James Matthew Barrie? Oscar Wilde? Benjamin Disraeli? Anonymous?
Dear Quote Investigator: Young people often reject the teachings of their elders. They believe that their understanding is superior. An older individual constructed the following ironic barb:
I am not young enough to know everything.
This statement has often been attributed to the famous Irish wit Oscar Wilde. It has also been credited to the playwright J. M. Barrie who is best known for the creation of Peter Pan. Would you please explore this topic?
Quote Investigator: J. M. Barrie wrote the comic play “The Admirable Crichton” which was first produced in 1902. Barrie published the script by 1918. A character named Ernest delivered the line, and he repeated it when its humor was not fully understood: 1918, The Plays of J. M. Barrie: The Admirable Crichton: A Comedy, Act I, Quote Page 12 and 13, Charles Scribner’s Sons, New York. (Google Books Full View) link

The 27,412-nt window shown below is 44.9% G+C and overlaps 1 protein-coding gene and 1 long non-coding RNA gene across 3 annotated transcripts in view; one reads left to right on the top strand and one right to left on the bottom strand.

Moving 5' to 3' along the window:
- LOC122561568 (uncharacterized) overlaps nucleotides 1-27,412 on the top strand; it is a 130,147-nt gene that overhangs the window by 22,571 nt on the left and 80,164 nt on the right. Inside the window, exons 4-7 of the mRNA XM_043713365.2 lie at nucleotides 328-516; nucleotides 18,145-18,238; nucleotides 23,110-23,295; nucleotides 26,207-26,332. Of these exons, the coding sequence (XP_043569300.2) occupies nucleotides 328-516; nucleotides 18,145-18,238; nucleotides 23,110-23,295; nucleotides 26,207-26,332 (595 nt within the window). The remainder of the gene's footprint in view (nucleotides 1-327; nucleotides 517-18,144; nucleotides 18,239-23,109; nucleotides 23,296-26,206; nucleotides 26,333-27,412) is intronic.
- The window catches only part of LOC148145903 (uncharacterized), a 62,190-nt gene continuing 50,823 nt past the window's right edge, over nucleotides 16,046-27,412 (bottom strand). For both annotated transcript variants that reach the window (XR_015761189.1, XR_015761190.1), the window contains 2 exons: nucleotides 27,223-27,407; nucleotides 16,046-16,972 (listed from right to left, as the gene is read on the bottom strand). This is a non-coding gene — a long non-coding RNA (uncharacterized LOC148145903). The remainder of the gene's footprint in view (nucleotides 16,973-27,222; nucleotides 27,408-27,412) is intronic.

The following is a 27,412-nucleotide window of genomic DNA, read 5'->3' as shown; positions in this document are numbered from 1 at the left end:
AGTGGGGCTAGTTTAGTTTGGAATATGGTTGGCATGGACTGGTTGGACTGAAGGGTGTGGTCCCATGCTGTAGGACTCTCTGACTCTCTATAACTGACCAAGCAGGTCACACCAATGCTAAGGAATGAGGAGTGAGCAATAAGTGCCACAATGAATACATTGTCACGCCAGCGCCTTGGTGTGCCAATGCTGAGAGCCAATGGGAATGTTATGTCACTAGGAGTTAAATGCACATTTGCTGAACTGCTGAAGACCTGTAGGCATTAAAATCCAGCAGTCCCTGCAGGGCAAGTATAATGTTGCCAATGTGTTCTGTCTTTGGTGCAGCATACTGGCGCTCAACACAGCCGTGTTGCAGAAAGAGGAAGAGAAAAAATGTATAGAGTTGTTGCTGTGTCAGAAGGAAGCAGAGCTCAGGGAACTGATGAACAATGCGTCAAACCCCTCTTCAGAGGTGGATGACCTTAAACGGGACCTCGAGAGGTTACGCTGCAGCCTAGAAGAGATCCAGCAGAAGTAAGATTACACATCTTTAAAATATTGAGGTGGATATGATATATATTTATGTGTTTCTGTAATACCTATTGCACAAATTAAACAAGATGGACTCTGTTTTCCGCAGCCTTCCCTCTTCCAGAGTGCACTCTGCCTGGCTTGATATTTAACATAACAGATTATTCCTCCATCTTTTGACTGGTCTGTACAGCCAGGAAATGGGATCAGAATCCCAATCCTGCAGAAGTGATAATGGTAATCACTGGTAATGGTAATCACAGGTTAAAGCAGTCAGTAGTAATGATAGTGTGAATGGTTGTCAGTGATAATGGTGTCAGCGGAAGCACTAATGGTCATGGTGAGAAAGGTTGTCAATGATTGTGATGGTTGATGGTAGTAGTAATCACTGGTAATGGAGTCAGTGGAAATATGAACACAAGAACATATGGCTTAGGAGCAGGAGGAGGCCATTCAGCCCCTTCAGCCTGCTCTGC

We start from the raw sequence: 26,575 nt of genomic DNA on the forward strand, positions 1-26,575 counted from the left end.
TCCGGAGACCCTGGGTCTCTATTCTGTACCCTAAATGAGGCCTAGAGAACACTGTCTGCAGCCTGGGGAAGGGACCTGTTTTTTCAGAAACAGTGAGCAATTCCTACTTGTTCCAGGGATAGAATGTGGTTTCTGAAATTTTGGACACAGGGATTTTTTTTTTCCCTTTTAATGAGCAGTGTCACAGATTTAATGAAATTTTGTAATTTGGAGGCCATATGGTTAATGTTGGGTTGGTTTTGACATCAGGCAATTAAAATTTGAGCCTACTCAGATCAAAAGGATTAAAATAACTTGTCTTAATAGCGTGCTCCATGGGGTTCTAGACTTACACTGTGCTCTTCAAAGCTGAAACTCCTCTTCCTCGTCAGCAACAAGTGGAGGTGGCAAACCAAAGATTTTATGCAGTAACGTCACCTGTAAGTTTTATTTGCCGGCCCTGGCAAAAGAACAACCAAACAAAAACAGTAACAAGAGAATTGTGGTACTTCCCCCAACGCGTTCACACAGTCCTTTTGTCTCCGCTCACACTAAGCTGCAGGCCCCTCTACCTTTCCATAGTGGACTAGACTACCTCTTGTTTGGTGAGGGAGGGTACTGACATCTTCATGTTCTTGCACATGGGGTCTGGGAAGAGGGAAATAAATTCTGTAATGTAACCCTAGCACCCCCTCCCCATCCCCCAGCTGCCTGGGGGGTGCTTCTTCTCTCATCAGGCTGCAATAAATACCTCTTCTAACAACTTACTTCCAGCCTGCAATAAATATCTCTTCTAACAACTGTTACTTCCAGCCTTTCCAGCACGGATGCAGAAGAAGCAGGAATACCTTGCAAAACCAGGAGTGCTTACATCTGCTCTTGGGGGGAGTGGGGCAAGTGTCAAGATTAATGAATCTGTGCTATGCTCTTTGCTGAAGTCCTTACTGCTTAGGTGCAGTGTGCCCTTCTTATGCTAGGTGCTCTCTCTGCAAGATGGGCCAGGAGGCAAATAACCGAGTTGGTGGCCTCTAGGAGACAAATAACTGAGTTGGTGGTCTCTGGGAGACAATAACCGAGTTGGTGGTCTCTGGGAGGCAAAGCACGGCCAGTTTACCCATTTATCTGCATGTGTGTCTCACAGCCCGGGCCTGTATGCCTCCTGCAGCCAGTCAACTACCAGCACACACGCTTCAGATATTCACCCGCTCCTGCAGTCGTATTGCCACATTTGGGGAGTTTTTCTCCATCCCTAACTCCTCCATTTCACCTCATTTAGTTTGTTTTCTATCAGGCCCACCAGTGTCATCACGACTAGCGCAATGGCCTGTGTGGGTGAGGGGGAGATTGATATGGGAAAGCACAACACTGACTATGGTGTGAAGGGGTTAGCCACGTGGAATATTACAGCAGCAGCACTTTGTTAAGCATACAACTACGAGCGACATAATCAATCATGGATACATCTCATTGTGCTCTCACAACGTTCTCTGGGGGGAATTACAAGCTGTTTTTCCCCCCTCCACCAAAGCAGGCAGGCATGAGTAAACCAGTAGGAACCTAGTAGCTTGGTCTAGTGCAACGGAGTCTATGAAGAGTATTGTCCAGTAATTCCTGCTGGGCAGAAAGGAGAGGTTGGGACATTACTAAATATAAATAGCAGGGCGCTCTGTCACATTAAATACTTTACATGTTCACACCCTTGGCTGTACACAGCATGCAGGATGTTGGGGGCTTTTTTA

LADY MARY (speaking without looking up). You impertinent boy.
ERNEST (eagerly plucking another epigram from his quiver). I knew that was it, though I don’t know everything. Agatha, I’m not young enough to know everything.
(He looks hopefully from one to another, but though they try to grasp this, his brilliance baffles them.)
AGATHA (his secret admirer) Young enough?
ERNEST (encouragingly) Don’t you see? I’m not young enough to know everything.
AGATHA I’m sure it’s awfully clever, but it’s so puzzling.
Below are additional selected citations in chronological order.